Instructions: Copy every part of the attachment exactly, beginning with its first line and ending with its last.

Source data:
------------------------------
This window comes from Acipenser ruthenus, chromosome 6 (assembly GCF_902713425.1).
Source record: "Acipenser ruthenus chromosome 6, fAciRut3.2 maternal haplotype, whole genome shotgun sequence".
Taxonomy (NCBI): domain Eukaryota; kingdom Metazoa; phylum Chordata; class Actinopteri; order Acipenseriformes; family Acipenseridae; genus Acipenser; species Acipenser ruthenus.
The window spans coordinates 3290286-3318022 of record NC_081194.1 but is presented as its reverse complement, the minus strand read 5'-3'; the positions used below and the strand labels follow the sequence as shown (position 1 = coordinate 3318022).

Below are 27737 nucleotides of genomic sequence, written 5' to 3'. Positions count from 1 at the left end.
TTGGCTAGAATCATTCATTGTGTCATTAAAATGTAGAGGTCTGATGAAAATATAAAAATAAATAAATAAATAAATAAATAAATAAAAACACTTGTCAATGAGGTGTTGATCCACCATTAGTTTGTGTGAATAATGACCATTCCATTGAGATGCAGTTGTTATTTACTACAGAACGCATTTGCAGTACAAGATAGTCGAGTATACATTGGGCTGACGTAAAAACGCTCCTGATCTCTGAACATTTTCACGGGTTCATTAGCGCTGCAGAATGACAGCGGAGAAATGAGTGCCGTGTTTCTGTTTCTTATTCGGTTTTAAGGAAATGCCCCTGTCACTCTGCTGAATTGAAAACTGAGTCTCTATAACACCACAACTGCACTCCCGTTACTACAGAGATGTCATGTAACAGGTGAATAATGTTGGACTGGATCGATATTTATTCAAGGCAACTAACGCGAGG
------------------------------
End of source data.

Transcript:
This window comes from Acipenser ruthenus, chromosome 6 (assembly GCF_902713425.1).
Source record: "Acipenser ruthenus chromosome 6, fAciRut3.2 maternal haplotype, whole genome shotgun sequence".
Taxonomy (NCBI): domain Eukaryota; kingdom Metazoa; phylum Chordata; class Actinopteri; order Acipenseriformes; family Acipenseridae; genus Acipenser; species Acipenser ruthenus.
The window spans coordinates 3290286-3318022 of record NC_081194.1 but is presented as its reverse complement, the minus strand read 5'-3'; the positions used below and the strand labels follow the sequence as shown (position 1 = coordinate 3318022).

Below are 27737 nucleotides of genomic sequence, written 5' to 3'. Positions count from 1 at the left end.
TTGGCTAGAATCATTCATTGTGTCATTAAAATGTAGAGGTCTGATGAAAATATAAAAATAAATAAATAAATAAATAAATAAATAAAAACACTTGTCAATGAGGTGTTGATCCACCATTAGTTTGTGTGAATAATGACCATTCCATTGAGATGCAGTTGTTATTTACTACAGAACGCATTTGCAGTACAAGATAGTCGAGTATACATTGGGCTGACGTAAAAACGCTCCTGATCTCTGAACATTTTCACGGGTTCATTAGCGCTGCAGAATGACAGCGGAGAAATGAGTGCCGTGTTTCTGTTTCTTATTCGGTTTTAAGGAAATGCCCCTGTCACTCTGCTGAATTGAAAACTGAGTCTCTATAACACCACAACTGCACTCCCGTTACTACAGAGATGTCATGTAACAGGTGAATAATGTTGGACTGGATCGATATTTATTCAAGGCAACTAACGCGAGG